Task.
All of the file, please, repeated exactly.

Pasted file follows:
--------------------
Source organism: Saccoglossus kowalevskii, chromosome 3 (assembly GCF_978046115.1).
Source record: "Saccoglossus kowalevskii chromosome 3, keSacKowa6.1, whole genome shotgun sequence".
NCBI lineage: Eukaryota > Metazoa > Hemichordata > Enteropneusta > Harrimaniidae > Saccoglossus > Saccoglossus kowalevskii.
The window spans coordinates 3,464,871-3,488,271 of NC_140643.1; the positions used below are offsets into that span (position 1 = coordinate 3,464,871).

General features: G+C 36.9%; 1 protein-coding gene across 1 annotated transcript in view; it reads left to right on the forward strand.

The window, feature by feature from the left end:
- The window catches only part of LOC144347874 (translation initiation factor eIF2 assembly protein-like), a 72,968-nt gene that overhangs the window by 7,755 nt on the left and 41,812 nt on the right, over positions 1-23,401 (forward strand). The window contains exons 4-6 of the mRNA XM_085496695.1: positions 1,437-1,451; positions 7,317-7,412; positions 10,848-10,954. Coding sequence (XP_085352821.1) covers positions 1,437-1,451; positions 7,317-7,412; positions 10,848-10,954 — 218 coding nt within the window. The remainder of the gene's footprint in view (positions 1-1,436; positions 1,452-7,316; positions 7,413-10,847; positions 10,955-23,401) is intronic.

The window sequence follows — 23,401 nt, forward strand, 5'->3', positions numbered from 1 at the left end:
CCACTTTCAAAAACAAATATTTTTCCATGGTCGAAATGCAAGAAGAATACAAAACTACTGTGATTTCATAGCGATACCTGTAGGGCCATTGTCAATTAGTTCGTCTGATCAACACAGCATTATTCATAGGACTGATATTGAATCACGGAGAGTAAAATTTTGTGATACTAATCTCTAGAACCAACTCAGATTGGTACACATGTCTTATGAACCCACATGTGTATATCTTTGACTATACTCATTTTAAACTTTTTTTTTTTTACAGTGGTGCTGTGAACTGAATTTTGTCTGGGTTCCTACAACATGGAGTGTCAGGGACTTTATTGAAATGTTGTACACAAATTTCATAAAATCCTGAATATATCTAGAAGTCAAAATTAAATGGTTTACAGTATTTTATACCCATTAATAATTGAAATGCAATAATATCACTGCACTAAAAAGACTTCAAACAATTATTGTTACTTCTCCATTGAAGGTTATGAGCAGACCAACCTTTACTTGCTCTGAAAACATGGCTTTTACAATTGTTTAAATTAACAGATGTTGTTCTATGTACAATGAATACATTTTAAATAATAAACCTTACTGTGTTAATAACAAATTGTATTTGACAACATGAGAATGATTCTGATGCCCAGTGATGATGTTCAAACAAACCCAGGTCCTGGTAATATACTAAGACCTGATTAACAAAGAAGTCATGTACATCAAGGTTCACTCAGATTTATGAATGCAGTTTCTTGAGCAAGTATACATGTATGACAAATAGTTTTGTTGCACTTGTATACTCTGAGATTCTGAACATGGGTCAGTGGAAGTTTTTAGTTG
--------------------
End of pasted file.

Source organism: Saccoglossus kowalevskii, chromosome 3 (assembly GCF_978046115.1).
Source record: "Saccoglossus kowalevskii chromosome 3, keSacKowa6.1, whole genome shotgun sequence".
NCBI lineage: Eukaryota > Metazoa > Hemichordata > Enteropneusta > Harrimaniidae > Saccoglossus > Saccoglossus kowalevskii.
The window spans coordinates 3,464,871-3,488,271 of NC_140643.1; the positions used below are offsets into that span (position 1 = coordinate 3,464,871).

General features: G+C 36.9%; 1 protein-coding gene across 1 annotated transcript in view; it reads left to right on the forward strand.

The window, feature by feature from the left end:
- The window catches only part of LOC144347874 (translation initiation factor eIF2 assembly protein-like), a 72,968-nt gene that overhangs the window by 7,755 nt on the left and 41,812 nt on the right, over positions 1-23,401 (forward strand). The window contains exons 4-6 of the mRNA XM_085496695.1: positions 1,437-1,451; positions 7,317-7,412; positions 10,848-10,954. Coding sequence (XP_085352821.1) covers positions 1,437-1,451; positions 7,317-7,412; positions 10,848-10,954 — 218 coding nt within the window. The remainder of the gene's footprint in view (positions 1-1,436; positions 1,452-7,316; positions 7,413-10,847; positions 10,955-23,401) is intronic.

The window sequence follows — 23,401 nt, forward strand, 5'->3', positions numbered from 1 at the left end:
CCACTTTCAAAAACAAATATTTTTCCATGGTCGAAATGCAAGAAGAATACAAAACTACTGTGATTTCATAGCGATACCTGTAGGGCCATTGTCAATTAGTTCGTCTGATCAACACAGCATTATTCATAGGACTGATATTGAATCACGGAGAGTAAAATTTTGTGATACTAATCTCTAGAACCAACTCAGATTGGTACACATGTCTTATGAACCCACATGTGTATATCTTTGACTATACTCATTTTAAACTTTTTTTTTTTTACAGTGGTGCTGTGAACTGAATTTTGTCTGGGTTCCTACAACATGGAGTGTCAGGGACTTTATTGAAATGTTGTACACAAATTTCATAAAATCCTGAATATATCTAGAAGTCAAAATTAAATGGTTTACAGTATTTTATACCCATTAATAATTGAAATGCAATAATATCACTGCACTAAAAAGACTTCAAACAATTATTGTTACTTCTCCATTGAAGGTTATGAGCAGACCAACCTTTACTTGCTCTGAAAACATGGCTTTTACAATTGTTTAAATTAACAGATGTTGTTCTATGTACAATGAATACATTTTAAATAATAAACCTTACTGTGTTAATAACAAATTGTATTTGACAACATGAGAATGATTCTGATGCCCAGTGATGATGTTCAAACAAACCCAGGTCCTGGTAATATACTAAGACCTGATTAACAAAGAAGTCATGTACATCAAGGTTCACTCAGATTTATGAATGCAGTTTCTTGAGCAAGTATACATGTATGACAAATAGTTTTGTTGCACTTGTATACTCTGAGATTCTGAACATGGGTCAGTGGAAGTTTTTAGTTG